Let the Great World Spin is an emotional tour de force. It is a heartbreaking book, but not a depressing one. Through their anguish, McCann’s characters manage to find comfort, even a kind of redemption.... Always in the background is a time and a place—the waning days of Nixon and Vietnam, and New York in the 1970s. In recent years, we’ve seen the emergence of a new generation of New York novelists led by Jonathan Lethem and Colson Whitehead, both native New Yorkers. McCann brings an immigrant’s refreshing sense of awe to the same terrain. “Every now and then the city shook its soul out,” he writes. “It assailed you with an image, or a day, or a crime, or a terror, or a beauty so difficult to wrap your mind around that you had to shake your head in disbelief.
Jonathan Mahler - New York Times
McCann can craft penetrating phrases—a smoker resembles "his last cigarette, ashen and ready to fall"—but his theme is stale, and the exhaustive back stories he gives each character never pay off. McCann relies on streams of short sentences that can seem lazy and distracted. "Pureness moving" describes a break-dancer 140 pages before the exact phrase is used again to describe Petit. Perhaps the repetition is deliberate, but, either way, the line doesn't land a punch. By book's end, McCann is writing of 9/11 and Hurricane Katrina, the width of his canvas enhancing neither the plot nor our concern for it.
Mike Peed - Washington Post
McCann's sweeping new novel hinges on Philippe Petit's illicit 1974 high-wire walk between the twin towers. It is the aftermath, in which Petit appears in the courtroom of Judge Solomon Soderberg, that sets events into motion. Solomon, anxious to get to Petit, quickly dispenses with a petty larceny involving mother/daughter hookers Tillie and Jazzlyn Henderson. Jazzlyn is let go, but is killed on the way home in a traffic accident. Also killed is John Corrigan, a priest who was giving her a ride. The other driver, an artist named Blaine, drives away, and the next day his wife, Lara, feeling guilty, tries to check on the victims, leading her to meet John's brother, with whom she'll form an enduring bond. Meanwhile, Solomon's wife, Claire, meets with a group of mothers who have lost sons in Vietnam. One of them, Gloria, lives in the same building where John lived, which is how Claire, taking Gloria home, witnesses a small salvation. McCann's dogged, DeLillo—like ambition to show American magic and dread sometimes comes unfocused—John Corrigan in particular never seems real—but he succeeds in giving us a high-wire performance of style and heart.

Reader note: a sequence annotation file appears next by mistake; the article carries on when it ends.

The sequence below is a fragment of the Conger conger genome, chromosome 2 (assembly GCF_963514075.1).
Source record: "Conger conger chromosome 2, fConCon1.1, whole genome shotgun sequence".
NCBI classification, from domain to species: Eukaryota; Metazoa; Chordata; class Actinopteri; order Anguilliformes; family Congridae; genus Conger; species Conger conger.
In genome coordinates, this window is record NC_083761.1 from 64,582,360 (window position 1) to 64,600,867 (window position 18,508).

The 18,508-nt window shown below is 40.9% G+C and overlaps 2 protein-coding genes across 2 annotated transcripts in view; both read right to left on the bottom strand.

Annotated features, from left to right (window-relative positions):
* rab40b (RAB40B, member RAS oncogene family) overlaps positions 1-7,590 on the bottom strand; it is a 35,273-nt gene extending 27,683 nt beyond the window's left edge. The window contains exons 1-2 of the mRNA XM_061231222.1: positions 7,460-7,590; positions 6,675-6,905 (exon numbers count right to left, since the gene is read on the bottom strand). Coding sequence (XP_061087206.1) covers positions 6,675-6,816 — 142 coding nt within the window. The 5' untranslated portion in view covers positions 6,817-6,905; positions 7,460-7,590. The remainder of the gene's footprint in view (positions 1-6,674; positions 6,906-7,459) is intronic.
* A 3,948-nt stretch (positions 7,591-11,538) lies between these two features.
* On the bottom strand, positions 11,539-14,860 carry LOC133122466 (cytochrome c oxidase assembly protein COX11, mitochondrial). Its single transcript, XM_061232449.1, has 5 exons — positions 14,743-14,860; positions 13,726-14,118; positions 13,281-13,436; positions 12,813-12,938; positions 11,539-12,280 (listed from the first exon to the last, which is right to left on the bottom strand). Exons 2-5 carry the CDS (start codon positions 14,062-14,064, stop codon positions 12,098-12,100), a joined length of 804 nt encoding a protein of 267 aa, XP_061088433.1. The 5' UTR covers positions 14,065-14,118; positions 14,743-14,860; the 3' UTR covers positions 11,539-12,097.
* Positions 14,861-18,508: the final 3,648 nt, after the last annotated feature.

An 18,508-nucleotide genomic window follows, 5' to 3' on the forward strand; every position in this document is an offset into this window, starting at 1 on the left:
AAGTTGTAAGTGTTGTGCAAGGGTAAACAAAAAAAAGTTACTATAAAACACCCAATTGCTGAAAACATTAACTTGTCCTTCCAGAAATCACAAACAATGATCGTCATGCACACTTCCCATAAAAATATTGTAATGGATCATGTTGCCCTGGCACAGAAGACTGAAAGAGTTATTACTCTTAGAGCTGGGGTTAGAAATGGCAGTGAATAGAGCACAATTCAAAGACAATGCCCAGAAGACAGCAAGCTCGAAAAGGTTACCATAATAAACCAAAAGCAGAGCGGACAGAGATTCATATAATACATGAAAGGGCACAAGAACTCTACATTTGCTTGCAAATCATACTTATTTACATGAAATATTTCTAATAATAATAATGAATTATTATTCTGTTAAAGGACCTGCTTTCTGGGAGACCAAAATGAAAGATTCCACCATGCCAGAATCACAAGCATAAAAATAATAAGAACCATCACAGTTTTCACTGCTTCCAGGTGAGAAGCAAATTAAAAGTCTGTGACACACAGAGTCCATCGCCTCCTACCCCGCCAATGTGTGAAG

[B]est-selling literary novelist McCann allows himself more artistic freedom in his shimmering, shattering fifth novel. It begins on August 7, 1974, when New Yorkers are stopped in their tracks by the sight of a man walking between the towers of the World Trade Center.... In McCann’s wise and elegiac novel of origins and consequences, each of his finely drawn, unexpectedly connected characters balances above an abyss, evincing great courage with every step. —Donna Seaman
The famous 1974 tightrope walk between the World Trade Center towers is a central motif in this unwieldy paean to the adopted city of Dublin-born McCann. Told by a succession of narrators representing diverse social strata, the novel recalls Tom Wolfe's The Bonfire of the Vanities (1987), except that where Bonfire was deeply cynical about Reagan-era New York, McCann's take on the grittier, 1970s city is deadly earnest. On the day that "the tightrope walker" (never named, but obviously modeled on Philippe Petit) strolls between the Twin Towers, other New Yorkers are performing quieter acts of courage. Ciaran has come from Dublin to the Bronx to rescue his brother Corrigan, a monk whose ministry involves providing shelter and respite to an impromptu congregation of freeway underpass hookers. Corrigan chastely yearns for Adelita, his co-worker at a nursing home. Claire, heiress wife of Solomon, a judge at the "Shithouse" (Manhattan criminal court), has joined a support group of bereaved mothers whose sons died in the Vietnam War. With much trepidation, she hosts the group-including Gloria, Corrigan's neighbor and the only African-American member-at her Park Avenue penthouse. Two of Corrigan's prostitute flock, Jazzlyn and her mother Tillie, are picked up on an outstanding warrant, and he accompanies them to their arraignment in Solomon's courtroom, where the newly arrested sky-walker is among those waiting to plead. Cocaine-addled painters Blaine and Lara, once again fleeing the Manhattan art scene, also flee the accident scene after their classic car clips Corrigan's van from the rear as he's driving Jazzlyn home. (Tillie, having taken the rap for her daughter, is in jail.) Peripheral characters command occasional chapters as well, and this series of linked stories never really gels as a novel. Unfocused and overlong, though written with verve, empathy and stylistic mastery.
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